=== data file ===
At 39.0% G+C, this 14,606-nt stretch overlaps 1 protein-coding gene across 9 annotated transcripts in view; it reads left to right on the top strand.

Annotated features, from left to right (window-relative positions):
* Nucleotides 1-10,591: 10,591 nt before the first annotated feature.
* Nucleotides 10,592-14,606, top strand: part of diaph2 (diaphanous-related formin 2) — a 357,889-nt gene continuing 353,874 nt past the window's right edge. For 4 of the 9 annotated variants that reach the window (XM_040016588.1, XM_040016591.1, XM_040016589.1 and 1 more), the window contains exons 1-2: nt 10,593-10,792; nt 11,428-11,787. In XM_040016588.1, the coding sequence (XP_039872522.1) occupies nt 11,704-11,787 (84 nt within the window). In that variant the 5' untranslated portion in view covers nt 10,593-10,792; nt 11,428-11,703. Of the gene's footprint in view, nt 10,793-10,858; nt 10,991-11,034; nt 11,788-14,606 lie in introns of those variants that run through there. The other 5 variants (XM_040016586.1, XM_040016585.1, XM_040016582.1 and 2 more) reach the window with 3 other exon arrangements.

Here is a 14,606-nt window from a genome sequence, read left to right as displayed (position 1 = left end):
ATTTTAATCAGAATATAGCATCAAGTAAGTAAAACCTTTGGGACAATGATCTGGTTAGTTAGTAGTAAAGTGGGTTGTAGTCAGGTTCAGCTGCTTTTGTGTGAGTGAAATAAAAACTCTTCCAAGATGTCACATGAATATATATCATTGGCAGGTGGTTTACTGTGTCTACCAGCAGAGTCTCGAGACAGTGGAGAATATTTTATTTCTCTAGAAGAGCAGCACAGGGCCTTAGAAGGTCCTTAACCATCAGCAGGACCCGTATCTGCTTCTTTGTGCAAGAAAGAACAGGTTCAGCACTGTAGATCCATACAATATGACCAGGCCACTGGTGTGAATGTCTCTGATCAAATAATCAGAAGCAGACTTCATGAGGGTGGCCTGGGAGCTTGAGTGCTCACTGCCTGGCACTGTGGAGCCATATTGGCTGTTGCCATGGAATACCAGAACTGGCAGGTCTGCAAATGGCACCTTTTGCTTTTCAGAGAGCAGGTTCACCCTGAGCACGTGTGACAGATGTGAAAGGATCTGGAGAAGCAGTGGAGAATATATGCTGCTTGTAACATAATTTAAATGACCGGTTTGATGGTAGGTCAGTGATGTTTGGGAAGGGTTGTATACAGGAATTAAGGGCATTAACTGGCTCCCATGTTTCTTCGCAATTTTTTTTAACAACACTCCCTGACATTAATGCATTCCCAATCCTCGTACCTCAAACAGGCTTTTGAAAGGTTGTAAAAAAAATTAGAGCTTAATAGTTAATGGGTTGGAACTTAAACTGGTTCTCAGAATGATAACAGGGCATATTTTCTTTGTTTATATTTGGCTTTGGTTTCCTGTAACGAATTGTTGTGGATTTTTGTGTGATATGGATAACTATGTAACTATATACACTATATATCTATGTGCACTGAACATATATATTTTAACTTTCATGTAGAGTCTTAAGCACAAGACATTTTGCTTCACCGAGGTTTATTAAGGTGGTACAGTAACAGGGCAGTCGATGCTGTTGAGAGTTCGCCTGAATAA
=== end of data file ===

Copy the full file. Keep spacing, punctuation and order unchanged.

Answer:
At 39.0% G+C, this 14,606-nt stretch overlaps 1 protein-coding gene across 9 annotated transcripts in view; it reads left to right on the top strand.

Annotated features, from left to right (window-relative positions):
* Nucleotides 1-10,591: 10,591 nt before the first annotated feature.
* Nucleotides 10,592-14,606, top strand: part of diaph2 (diaphanous-related formin 2) — a 357,889-nt gene continuing 353,874 nt past the window's right edge. For 4 of the 9 annotated variants that reach the window (XM_040016588.1, XM_040016591.1, XM_040016589.1 and 1 more), the window contains exons 1-2: nt 10,593-10,792; nt 11,428-11,787. In XM_040016588.1, the coding sequence (XP_039872522.1) occupies nt 11,704-11,787 (84 nt within the window). In that variant the 5' untranslated portion in view covers nt 10,593-10,792; nt 11,428-11,703. Of the gene's footprint in view, nt 10,793-10,858; nt 10,991-11,034; nt 11,788-14,606 lie in introns of those variants that run through there. The other 5 variants (XM_040016586.1, XM_040016585.1, XM_040016582.1 and 2 more) reach the window with 3 other exon arrangements.

Here is a 14,606-nt window from a genome sequence, read left to right as displayed (position 1 = left end):
ATTTTAATCAGAATATAGCATCAAGTAAGTAAAACCTTTGGGACAATGATCTGGTTAGTTAGTAGTAAAGTGGGTTGTAGTCAGGTTCAGCTGCTTTTGTGTGAGTGAAATAAAAACTCTTCCAAGATGTCACATGAATATATATCATTGGCAGGTGGTTTACTGTGTCTACCAGCAGAGTCTCGAGACAGTGGAGAATATTTTATTTCTCTAGAAGAGCAGCACAGGGCCTTAGAAGGTCCTTAACCATCAGCAGGACCCGTATCTGCTTCTTTGTGCAAGAAAGAACAGGTTCAGCACTGTAGATCCATACAATATGACCAGGCCACTGGTGTGAATGTCTCTGATCAAATAATCAGAAGCAGACTTCATGAGGGTGGCCTGGGAGCTTGAGTGCTCACTGCCTGGCACTGTGGAGCCATATTGGCTGTTGCCATGGAATACCAGAACTGGCAGGTCTGCAAATGGCACCTTTTGCTTTTCAGAGAGCAGGTTCACCCTGAGCACGTGTGACAGATGTGAAAGGATCTGGAGAAGCAGTGGAGAATATATGCTGCTTGTAACATAATTTAAATGACCGGTTTGATGGTAGGTCAGTGATGTTTGGGAAGGGTTGTATACAGGAATTAAGGGCATTAACTGGCTCCCATGTTTCTTCGCAATTTTTTTTAACAACACTCCCTGACATTAATGCATTCCCAATCCTCGTACCTCAAACAGGCTTTTGAAAGGTTGTAAAAAAAATTAGAGCTTAATAGTTAATGGGTTGGAACTTAAACTGGTTCTCAGAATGATAACAGGGCATATTTTCTTTGTTTATATTTGGCTTTGGTTTCCTGTAACGAATTGTTGTGGATTTTTGTGTGATATGGATAACTATGTAACTATATACACTATATATCTATGTGCACTGAACATATATATTTTAACTTTCATGTAGAGTCTTAAGCACAAGACATTTTGCTTCACCGAGGTTTATTAAGGTGGTACAGTAACAGGGCAGTCGATGCTGTTGAGAGTTCGCCTGAATAA